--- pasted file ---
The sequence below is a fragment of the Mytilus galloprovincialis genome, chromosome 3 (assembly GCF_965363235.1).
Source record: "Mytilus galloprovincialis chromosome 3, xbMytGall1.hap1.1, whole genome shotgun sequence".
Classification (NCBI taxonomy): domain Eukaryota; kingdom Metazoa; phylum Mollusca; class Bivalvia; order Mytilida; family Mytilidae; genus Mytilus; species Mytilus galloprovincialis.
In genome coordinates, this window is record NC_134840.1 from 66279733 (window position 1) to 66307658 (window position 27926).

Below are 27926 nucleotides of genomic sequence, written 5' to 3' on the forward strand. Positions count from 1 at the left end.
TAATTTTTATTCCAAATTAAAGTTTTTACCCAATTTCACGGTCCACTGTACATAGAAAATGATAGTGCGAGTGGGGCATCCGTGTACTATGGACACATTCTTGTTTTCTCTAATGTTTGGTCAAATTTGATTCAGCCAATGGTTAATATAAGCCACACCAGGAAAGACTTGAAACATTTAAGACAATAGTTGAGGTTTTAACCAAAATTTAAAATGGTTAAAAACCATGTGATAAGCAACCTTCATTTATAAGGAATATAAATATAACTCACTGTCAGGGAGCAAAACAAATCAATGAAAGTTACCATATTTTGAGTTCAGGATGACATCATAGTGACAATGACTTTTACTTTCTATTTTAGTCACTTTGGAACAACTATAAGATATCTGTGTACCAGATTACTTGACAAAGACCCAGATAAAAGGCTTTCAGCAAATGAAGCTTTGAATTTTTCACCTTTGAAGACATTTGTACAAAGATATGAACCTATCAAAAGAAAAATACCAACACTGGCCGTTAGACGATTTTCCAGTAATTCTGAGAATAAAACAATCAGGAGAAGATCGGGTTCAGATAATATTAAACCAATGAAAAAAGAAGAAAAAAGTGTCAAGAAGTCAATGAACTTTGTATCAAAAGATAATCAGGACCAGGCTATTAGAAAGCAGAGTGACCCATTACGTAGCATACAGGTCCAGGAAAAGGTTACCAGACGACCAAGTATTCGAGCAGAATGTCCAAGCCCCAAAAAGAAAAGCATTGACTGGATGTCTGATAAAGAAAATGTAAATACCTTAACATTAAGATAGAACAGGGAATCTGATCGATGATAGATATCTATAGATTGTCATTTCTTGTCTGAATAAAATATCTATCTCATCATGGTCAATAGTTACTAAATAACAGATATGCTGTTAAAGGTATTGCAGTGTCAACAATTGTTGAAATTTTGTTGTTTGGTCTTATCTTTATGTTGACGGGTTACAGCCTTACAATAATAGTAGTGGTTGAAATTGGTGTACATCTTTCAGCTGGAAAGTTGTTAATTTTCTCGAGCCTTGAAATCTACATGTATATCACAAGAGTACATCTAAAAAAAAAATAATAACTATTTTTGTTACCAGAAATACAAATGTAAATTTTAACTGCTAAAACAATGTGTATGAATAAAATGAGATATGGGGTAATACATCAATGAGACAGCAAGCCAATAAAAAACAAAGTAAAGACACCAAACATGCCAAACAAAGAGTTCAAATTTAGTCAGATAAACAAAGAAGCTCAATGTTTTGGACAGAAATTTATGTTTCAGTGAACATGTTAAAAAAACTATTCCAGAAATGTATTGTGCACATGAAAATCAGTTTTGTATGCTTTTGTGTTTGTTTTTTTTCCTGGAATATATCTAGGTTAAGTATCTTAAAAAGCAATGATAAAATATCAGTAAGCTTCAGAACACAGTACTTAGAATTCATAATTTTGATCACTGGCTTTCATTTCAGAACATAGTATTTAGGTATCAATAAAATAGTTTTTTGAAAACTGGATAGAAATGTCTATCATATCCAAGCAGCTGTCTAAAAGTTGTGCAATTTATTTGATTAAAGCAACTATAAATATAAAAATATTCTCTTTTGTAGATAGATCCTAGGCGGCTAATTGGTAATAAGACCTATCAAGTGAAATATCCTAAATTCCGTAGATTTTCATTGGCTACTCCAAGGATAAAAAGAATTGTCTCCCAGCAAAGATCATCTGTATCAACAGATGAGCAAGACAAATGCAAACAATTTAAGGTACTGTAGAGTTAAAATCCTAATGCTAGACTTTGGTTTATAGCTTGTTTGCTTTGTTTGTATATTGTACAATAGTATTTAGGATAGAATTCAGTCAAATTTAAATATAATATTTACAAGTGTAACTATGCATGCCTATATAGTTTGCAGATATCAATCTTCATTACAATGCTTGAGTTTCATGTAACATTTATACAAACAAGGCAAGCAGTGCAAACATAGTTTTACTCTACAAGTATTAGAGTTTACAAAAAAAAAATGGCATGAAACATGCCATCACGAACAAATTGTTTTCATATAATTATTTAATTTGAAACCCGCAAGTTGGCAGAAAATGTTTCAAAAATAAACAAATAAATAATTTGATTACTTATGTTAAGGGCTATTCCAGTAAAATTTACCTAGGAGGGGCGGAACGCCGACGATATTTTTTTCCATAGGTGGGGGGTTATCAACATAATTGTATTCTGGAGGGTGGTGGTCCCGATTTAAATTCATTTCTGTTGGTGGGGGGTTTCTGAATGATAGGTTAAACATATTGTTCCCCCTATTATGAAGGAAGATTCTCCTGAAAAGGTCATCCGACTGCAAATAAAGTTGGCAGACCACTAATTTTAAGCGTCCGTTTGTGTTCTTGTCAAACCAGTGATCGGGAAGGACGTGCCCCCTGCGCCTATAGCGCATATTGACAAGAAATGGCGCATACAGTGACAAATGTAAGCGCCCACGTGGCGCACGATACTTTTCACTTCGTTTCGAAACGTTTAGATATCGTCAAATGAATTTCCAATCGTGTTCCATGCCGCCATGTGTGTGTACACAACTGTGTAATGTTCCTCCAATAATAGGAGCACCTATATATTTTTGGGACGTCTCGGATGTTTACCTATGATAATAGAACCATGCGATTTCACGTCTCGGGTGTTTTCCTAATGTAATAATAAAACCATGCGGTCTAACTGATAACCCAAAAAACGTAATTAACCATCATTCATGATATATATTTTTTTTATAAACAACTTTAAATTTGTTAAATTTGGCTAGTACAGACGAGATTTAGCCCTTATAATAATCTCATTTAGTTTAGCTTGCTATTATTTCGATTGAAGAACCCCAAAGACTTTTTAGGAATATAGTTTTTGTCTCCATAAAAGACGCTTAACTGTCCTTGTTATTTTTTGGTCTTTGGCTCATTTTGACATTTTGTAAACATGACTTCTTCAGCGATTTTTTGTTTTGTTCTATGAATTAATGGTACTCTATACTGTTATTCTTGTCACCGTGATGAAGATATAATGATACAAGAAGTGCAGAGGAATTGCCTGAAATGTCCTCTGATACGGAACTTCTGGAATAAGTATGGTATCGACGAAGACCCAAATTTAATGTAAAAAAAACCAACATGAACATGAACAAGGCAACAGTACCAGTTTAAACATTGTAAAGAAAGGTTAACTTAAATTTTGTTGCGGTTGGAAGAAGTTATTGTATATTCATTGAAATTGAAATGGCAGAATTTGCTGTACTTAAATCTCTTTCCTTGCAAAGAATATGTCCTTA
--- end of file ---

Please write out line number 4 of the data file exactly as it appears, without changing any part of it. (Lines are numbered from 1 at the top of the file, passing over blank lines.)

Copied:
In genome coordinates, this window is record NC_134840.1 from 66279733 (window position 1) to 66307658 (window position 27926).